DPD liaison says action prompted by complaint, warns more police activity possible at bathhouse

John Wright | Online Editor wright@dallasvoice.com

Dallas police Officer Laura Martin, liaison to the LGBT community.
Dallas police Officer Laura Martin, liaison to the LGBT community.

Eleven people were arrested at The Club-Dallas on Friday night, Oct. 8, when police raided the gay bathhouse in Deep Ellum for the first time in several years.

Ten patrons of The Club reportedly were charged with either public lewdness or indecent exposure, while one employee was charged with interfering with police. DPD would only release records related to three of the 11 arrests, saying Dallas Voice needed to file a freedom of information request to obtain additional details.

Laura Martin, DPD’s liaison officer to the gay community, said the vice unit raided the establishment on Swiss Avenue in response to a complaint. But police wouldn’t say who had complained.

Martin said she believes it marked the first time since 2003 vice officers have gone in to the 34-year-old establishment, one of nine similar clubs nationwide.

“We’ve done operations in that club since the late ’70s. There just hasn’t been one in a while because there hasn’t been a complaint,” Martin said. “They [officers] were in there for a legitimate reason, and obviously there was illegal activity going on or that many arrests wouldn’t have been made.”

The Club Dallas on Thursday, Oct. 14 issued a one-sentence statement about the raid.

“The Club Dallas management is committed to pursuing justice for and defending the rights of each of its members,” the statement read.

The Club reportedly helped bond out arrested members from jail and has offered them legal representation.
Martin, meanwhile, warned that additional police activity at the business is possible.

“When somebody complains we have to go in, just like when someone calls 911 we have to go to the call,” Martin said. “Now that so much activity was found there, they can probably expect more vice operations there. … I’ve certainly never been there, but I’ve heard that public lewdness does go on in the club. All you have to do is keep your ears open.”

Though it is billed as “a private men’s club,” The Club Dallas is considered a public place for the purposes of Texas’ public lewdness statute, according to one criminal defense attorney who frequently represents people charged with the crime.

Public lewdness, defined as sexual intercourse or sexual contact in a public place, is a class-A misdemeanor punishable by up to a year in jail and a maximum $4,000 fine.

Criminal defense attorney Tim Menchu said a public place has been interpreted by Texas appellate courts to mean any place “a substantial group of the public has access to.”

“Just having to pay a cover charge doesn’t take you out of the realm,” Menchu said, adding that he would argue in court, “I guess everyone in the world has access to the bottom of the ocean, but nobody’s going to go there.”

Of the three individuals whose arrest reports were released to Dallas Voice, one was charged with public lewdness and two were charged with indecent exposure, which is defined as exposing one’s genitals with the intent to arouse or gratify and in a manner that is “reckless about whether another is present who will be offended or alarmed …”

Indecent exposure is a class-B misdemeanor punishable by up to six months in jail and a maximum $2,000 fine.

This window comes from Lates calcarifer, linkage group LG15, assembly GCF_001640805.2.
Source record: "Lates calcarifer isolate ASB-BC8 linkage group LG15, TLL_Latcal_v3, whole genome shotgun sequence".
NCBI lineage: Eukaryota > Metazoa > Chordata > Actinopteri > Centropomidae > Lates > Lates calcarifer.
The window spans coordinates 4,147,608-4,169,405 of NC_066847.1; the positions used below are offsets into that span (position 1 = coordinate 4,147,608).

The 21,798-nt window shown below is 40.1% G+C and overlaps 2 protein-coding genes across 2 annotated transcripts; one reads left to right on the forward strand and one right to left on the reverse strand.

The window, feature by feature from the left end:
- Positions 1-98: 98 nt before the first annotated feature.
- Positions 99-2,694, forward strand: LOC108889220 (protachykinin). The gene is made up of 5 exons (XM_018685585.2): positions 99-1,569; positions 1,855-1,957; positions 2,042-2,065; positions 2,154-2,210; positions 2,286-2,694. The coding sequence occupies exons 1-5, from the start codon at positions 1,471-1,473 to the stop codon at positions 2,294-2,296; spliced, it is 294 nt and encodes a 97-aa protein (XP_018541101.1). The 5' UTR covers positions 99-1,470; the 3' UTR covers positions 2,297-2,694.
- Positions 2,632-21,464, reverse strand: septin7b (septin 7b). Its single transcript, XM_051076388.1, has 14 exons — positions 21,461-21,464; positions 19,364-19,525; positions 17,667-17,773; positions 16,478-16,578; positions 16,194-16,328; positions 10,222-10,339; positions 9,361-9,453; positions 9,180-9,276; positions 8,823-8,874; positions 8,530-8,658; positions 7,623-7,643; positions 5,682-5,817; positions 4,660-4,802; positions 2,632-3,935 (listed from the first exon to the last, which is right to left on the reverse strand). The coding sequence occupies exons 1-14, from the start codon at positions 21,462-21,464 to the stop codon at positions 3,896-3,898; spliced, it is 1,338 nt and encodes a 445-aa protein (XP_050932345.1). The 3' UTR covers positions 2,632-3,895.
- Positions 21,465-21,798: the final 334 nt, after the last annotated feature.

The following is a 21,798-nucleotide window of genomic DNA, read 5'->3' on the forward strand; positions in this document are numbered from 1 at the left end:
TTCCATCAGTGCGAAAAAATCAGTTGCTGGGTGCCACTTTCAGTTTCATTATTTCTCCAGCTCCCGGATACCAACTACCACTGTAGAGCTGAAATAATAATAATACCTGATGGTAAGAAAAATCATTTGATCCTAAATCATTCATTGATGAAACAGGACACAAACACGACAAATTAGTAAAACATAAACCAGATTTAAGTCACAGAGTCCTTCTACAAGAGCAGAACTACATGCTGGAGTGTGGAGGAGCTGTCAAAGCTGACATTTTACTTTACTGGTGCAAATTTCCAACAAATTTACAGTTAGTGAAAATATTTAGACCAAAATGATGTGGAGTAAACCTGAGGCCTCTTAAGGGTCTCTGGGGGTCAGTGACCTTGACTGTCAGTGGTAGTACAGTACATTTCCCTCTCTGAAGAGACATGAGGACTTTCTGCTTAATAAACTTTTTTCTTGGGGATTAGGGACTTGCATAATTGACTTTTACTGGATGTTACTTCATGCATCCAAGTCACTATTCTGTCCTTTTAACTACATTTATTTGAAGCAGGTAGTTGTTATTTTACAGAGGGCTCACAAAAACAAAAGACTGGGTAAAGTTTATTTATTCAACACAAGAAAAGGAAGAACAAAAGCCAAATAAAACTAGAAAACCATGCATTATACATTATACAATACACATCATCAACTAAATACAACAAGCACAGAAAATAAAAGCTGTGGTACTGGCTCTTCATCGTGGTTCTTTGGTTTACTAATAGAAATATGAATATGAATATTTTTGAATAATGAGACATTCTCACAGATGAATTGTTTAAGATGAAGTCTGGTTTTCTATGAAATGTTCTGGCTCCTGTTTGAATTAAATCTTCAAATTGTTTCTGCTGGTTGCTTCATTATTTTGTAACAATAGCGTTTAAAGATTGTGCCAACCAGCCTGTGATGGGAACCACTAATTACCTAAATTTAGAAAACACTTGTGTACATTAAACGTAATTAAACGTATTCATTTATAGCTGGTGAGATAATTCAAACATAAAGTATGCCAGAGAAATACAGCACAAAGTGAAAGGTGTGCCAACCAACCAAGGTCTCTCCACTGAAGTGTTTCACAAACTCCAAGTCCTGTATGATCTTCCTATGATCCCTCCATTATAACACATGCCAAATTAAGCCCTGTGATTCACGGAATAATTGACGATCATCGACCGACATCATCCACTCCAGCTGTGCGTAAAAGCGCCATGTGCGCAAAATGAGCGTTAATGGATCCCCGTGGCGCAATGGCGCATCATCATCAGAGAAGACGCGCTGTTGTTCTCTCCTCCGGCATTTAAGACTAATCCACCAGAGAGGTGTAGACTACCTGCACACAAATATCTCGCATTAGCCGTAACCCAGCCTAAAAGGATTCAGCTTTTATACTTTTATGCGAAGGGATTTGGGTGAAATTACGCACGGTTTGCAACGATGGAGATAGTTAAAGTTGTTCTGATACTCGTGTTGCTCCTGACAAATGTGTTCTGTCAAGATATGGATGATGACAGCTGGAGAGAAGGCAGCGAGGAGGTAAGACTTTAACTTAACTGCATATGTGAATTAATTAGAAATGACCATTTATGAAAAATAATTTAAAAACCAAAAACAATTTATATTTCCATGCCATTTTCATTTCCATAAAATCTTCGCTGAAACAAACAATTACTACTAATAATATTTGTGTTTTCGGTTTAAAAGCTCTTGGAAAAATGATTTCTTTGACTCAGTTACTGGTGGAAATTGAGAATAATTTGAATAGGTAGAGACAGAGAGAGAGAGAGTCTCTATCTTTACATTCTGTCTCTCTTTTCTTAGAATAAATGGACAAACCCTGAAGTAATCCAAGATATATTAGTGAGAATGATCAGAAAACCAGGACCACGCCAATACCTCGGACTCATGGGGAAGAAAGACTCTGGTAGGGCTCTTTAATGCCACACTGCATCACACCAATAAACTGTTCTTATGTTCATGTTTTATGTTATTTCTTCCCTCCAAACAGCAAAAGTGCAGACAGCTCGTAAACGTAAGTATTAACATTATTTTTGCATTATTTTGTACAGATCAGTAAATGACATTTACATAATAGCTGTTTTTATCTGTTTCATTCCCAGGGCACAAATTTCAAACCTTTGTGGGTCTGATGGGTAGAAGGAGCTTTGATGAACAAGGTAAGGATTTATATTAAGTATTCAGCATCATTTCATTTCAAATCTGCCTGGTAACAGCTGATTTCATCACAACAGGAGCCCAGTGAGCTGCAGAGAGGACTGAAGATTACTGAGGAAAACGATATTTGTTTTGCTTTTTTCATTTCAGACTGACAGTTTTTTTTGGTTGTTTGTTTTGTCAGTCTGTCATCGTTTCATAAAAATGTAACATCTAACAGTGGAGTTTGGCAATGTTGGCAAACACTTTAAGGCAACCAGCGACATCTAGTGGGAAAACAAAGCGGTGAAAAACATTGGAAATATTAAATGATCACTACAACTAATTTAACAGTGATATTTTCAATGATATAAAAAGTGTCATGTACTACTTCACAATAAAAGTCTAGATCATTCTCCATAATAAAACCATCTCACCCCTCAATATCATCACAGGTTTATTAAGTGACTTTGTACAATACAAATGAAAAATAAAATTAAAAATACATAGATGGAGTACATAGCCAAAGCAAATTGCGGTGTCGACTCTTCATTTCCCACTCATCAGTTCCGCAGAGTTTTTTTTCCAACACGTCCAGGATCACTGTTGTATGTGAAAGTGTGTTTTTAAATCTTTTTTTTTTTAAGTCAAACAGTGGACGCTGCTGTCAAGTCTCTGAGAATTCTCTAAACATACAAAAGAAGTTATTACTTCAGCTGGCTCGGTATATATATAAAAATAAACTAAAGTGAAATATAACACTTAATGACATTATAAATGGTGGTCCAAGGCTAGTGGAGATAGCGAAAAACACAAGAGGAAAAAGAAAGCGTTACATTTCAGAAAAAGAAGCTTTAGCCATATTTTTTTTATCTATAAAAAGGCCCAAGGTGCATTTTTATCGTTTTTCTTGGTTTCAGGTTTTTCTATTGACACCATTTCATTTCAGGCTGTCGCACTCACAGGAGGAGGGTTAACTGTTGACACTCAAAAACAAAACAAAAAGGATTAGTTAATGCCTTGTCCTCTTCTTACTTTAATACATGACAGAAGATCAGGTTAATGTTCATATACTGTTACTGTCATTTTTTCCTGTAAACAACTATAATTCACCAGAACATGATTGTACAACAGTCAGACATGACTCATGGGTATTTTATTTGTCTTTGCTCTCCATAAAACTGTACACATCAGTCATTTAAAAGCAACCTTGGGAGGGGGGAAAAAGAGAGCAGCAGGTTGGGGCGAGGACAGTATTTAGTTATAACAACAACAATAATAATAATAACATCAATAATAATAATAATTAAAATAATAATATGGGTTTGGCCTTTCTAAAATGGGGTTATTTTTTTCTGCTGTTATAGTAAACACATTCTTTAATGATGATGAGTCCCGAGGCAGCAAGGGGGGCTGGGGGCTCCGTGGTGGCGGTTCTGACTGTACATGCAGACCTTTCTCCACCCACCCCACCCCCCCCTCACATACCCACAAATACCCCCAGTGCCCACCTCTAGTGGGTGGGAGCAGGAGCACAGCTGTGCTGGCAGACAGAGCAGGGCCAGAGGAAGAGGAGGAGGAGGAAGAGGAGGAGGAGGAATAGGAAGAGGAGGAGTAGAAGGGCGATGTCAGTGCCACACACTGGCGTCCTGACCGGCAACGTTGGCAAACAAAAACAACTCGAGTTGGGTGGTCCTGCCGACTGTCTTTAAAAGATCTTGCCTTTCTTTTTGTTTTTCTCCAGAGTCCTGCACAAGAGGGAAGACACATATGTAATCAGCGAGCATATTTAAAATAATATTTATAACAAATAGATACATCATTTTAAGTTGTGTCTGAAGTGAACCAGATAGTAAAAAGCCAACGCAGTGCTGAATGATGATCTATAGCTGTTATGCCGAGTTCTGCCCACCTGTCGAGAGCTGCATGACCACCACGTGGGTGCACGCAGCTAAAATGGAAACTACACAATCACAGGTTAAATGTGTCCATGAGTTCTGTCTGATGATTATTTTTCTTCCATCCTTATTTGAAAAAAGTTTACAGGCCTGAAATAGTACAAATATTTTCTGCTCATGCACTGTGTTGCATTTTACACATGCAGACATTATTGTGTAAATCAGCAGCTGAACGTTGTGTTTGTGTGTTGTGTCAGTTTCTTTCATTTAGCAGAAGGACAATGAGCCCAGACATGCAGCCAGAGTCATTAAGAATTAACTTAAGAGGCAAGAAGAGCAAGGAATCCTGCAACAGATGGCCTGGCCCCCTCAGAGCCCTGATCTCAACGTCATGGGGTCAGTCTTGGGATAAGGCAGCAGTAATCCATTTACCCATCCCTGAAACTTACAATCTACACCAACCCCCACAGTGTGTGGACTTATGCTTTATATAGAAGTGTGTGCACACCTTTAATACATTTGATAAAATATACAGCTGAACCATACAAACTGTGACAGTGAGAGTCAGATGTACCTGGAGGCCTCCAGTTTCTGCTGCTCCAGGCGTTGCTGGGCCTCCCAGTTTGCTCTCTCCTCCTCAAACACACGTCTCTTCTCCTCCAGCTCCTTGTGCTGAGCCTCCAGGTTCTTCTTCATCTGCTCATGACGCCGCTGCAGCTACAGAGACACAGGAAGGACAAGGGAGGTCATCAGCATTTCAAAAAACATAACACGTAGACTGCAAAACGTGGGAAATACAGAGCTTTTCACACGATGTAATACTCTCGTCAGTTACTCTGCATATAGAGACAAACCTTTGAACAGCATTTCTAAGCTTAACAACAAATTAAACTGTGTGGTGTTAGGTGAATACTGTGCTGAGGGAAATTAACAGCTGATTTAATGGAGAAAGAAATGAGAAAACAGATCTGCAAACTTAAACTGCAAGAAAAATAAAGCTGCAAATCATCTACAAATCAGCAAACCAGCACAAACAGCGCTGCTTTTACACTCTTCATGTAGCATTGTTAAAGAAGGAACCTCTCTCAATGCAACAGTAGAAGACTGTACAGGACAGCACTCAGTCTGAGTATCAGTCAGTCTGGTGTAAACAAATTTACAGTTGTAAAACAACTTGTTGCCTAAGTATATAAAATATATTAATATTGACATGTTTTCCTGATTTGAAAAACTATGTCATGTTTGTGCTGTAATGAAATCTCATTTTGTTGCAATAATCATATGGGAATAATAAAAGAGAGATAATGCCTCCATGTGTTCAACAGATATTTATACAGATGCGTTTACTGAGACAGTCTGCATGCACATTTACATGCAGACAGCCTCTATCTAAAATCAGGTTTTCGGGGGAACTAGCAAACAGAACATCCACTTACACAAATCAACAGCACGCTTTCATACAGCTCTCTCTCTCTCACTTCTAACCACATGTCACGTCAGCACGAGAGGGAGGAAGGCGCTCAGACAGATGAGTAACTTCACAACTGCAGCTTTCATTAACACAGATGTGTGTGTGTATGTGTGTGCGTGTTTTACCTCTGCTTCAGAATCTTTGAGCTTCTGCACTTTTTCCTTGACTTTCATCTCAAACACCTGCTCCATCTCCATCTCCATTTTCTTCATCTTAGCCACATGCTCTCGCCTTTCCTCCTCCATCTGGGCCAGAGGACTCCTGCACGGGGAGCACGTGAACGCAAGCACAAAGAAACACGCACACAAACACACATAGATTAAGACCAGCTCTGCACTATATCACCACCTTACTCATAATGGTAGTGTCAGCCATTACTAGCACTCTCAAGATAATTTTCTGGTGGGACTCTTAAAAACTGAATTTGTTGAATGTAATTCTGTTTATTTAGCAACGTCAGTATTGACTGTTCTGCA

Menchu said he once successfully fought indecent exposure charges against five men who were arrested at Midtowne Spa, another gay bathhouse in Dallas. He said it’s hard for prosecutors to argue that the activity is recklessly offensive when all club members typically sign waivers saying they acknowledge it takes place.

“I don’t think it flies,” Menchu said of the indecent exposure charges.

“They didn’t go to the freakin’ park. They’re not out in the mall in the bathrooms. What the hell is wrong with that?” said Menchu, who’s straight.

“I personally have no problem with it. The problem is that with these particular officers in the vice unit, and with the DA’s office and with the state of the law, you’re putting yourself at risk.”

One member of The Club-Dallas who asked not to be identified said he doesn’t believe most patrons are aware of the risk. The member said one of his friends who is bisexual but was not out to his family was arrested in the raid, forcing him to call relatives from jail and explain what happened.

“Guys just honestly don’t know,” the member said.

“Most of these guys, if not every single one of them, while the police were interviewing them said, ‘How is this illegal? This is a private men’s club.’

“You’ve got to realize if you take away our places to have our sexual releases, that means we have no choice but to return to the streets, so it’s not a smart move,” the member added.

Another member who was present during the raid but was not arrested, accused police of  harassment and intimidation.

According to police reports, two undercover officers paid their way into The Club and gathered evidence, before additional officers came in and helped execute the arrests.

The member said the officers were carrying plastic flexcuffs and detained him for 45 minutes even though he was just working out in the fitness area.

He said he believes the city is trying to shut down The Club to make way for redevelopment around the new DART station that sits next door.

At one point the member said he heard one of the officers remark that, “I’m going to have nightmares forever after this.”

The member said he was also at The Club-Dallas the following night when the fire marshal paid a visit. “There’s real crime going on in the city, and they don’t need to be harassing a private club,” he said. “I’m irritated and I’m frustrated because I feel like the police department is targeting them.”

This article appeared in the Dallas Voice print edition October 15, 2010.